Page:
ABSTRACT IMPACT: Patients living in overcrowded zip codes were at increased risk of contracting severe COVID-19 after controlling for confounding disease and socioeconomic factors OBJECTIVES/GOALS: This study sought to examine whether residences in over-crowded zip codes with higher reported over-crowding represented an independent risk factor for severe COVID-19 infection, defined by presentation to an emergency department. METHODS/STUDY POPULATION: In this zip code tabulated area (ZCTA)-level analysis, we used NYC Department of Health disease surveillance data in March 2020 merged with data from the CDC and ACS to model suspected COVID-19 case rates by zip code over-crowdedness (households with greater than 1 occupant per room, in quartiles). We defined suspected COVID-19 cases as emergency department reported cases of pneumonia and influenza-like illness. Our final model employed a multivariate Poisson regression models with controls for known COVID-19 clinical (prevalence of obesity, coronary artery disease, and smoking) and related socioeconomic risk factors (percentage below federal poverty line, median income by zip-code, percentage White, and proportion of multigenerational households) after accounting for multicollinearity. RESULTS/ANTICIPATED RESULTS: Our analysis examined 39,923 suspected COVID-19 cases across 173 ZCTAs in NYC between March 1 and March 30 2020. We found that, after adjusted analysis, for every quartile increase in defined over-crowdedness, case rates increased by 32.8% (95% CI: 22.7%% to 34.0%, P < 0.001). DISCUSSION/SIGNIFICANCE OF FINDINGS: Over-crowdedness by zip code may be an independent risk factor for severe COVID-19. Social distancing measures such as school closures that increase house-bound populations may inadvertently worsen the risk of COVID-19 contraction in this setting.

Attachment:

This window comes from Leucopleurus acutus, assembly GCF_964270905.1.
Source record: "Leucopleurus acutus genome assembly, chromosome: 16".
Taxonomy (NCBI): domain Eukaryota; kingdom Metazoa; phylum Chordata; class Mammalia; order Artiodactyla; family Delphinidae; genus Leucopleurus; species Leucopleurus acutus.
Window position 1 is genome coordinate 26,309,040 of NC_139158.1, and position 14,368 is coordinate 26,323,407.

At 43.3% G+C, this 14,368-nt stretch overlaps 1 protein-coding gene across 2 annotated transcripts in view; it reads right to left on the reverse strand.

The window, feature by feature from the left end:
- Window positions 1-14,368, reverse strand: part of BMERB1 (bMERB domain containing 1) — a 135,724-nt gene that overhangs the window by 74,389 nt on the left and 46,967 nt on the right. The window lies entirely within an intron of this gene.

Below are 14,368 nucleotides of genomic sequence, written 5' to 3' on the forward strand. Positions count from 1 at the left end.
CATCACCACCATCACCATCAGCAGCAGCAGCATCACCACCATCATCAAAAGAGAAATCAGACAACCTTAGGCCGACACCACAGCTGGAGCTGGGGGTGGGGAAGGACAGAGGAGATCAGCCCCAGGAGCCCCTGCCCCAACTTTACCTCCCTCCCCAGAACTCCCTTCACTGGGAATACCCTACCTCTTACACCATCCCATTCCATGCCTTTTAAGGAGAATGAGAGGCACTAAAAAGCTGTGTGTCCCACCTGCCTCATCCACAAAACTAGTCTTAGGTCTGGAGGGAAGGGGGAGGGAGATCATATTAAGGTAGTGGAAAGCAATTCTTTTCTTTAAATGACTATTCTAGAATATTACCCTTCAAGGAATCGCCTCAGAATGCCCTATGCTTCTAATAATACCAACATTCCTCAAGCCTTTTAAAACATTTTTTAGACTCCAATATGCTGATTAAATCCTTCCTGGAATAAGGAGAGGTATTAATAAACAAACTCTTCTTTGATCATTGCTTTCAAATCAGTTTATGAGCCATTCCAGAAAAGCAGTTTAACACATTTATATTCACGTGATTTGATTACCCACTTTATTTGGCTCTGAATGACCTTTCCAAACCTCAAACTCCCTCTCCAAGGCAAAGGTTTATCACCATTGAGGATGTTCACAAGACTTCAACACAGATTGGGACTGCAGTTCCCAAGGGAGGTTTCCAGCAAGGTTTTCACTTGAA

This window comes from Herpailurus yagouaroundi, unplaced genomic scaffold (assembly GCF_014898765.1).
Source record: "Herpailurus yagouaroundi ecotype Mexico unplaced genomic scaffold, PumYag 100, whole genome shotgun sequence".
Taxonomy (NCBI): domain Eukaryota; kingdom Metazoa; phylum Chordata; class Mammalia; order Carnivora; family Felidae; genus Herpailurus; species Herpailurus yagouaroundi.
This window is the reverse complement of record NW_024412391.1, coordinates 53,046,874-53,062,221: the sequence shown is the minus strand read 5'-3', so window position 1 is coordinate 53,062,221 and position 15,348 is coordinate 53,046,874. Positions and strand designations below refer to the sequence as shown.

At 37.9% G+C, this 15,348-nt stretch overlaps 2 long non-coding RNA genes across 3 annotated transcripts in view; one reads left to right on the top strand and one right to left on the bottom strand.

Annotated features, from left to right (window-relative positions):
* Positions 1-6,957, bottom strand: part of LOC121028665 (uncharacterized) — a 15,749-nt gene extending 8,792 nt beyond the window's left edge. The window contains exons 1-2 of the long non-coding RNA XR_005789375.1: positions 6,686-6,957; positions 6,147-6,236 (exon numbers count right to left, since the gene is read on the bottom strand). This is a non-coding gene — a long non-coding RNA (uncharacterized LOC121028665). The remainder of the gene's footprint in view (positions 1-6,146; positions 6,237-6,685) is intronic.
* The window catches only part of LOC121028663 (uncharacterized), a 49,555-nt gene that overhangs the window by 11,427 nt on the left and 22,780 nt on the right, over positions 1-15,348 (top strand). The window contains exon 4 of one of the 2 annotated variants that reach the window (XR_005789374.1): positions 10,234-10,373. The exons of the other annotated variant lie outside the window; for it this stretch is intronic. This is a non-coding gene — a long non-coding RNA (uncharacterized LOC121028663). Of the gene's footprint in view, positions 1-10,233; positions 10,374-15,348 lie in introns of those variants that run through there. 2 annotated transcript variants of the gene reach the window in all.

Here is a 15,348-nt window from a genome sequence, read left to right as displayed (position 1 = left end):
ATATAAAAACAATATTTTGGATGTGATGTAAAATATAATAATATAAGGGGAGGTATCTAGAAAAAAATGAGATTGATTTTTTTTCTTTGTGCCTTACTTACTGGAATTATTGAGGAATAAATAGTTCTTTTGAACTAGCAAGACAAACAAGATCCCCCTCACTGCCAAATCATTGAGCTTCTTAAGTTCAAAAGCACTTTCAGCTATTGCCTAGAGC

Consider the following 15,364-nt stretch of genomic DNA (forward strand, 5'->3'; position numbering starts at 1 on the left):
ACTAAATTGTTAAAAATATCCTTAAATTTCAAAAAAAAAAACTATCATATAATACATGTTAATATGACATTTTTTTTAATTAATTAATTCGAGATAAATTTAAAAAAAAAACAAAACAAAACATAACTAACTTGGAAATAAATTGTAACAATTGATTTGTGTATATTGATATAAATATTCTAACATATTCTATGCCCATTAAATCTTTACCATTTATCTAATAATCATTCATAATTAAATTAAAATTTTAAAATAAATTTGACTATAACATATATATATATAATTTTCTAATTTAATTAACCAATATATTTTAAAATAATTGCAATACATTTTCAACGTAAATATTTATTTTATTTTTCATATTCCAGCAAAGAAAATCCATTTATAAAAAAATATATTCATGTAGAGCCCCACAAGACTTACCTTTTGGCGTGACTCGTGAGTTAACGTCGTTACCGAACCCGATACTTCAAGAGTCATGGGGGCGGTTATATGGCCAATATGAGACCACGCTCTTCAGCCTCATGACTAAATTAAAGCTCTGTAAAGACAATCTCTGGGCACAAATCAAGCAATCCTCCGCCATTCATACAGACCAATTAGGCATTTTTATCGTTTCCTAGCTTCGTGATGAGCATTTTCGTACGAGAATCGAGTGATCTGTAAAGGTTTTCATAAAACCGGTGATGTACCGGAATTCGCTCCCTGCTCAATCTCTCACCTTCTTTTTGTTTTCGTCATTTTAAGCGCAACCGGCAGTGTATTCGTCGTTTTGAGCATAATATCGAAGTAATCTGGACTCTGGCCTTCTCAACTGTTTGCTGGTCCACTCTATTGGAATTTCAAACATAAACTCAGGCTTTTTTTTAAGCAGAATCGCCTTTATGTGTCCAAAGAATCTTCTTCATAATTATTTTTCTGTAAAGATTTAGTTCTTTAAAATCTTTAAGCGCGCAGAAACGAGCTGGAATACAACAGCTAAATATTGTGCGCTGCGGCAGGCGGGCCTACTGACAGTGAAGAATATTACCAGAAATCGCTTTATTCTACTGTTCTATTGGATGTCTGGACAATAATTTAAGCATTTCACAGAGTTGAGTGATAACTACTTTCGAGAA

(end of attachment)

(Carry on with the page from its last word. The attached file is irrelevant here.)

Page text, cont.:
Sperm morphometric and morphologic data have been shown to represent useful tools for monitoring fertility, improving assisted reproduction techniques and conservation of genetic material as well as detecting inbreeding of endangered primates. We provide here for the first time sperm morphologic and morphometric data from Cercopithecus neglectus, Cercopithecus cephus, Papio papio and critically endangered Cercopithecus roloway, as well as comparative data from other Cercopithecinae species, i.e. Allochrocebus lhoesti, Mandrillus sphinx and Papio anubis. Following collection from the epididymis, spermatozoa were measured for each species for the following parameters: head length, head width, head perimeter, head area, midpiece length and total flagellum length, and the head volume, ellipticity, elongation, roughness and regularity were then calculated. Our data are consistent with both the general morphology and the morphometric proportions of Cercopithecinae sperm. Some specificities were observed, with C. cephus displaying a narrow head (width = 2.76 ± 0.26 µM) and C. roloway displaying a short midpiece (6.65 ± 0.61 µM). This data set represents an important contribution, especially for Cercopithecus roloway, one of the most endangered monkeys in the world, and further data on additional specimens coupled to data on mating systems and reproductive ecology should allow a better understanding of the mechanisms underlying these morphological differences across primate species.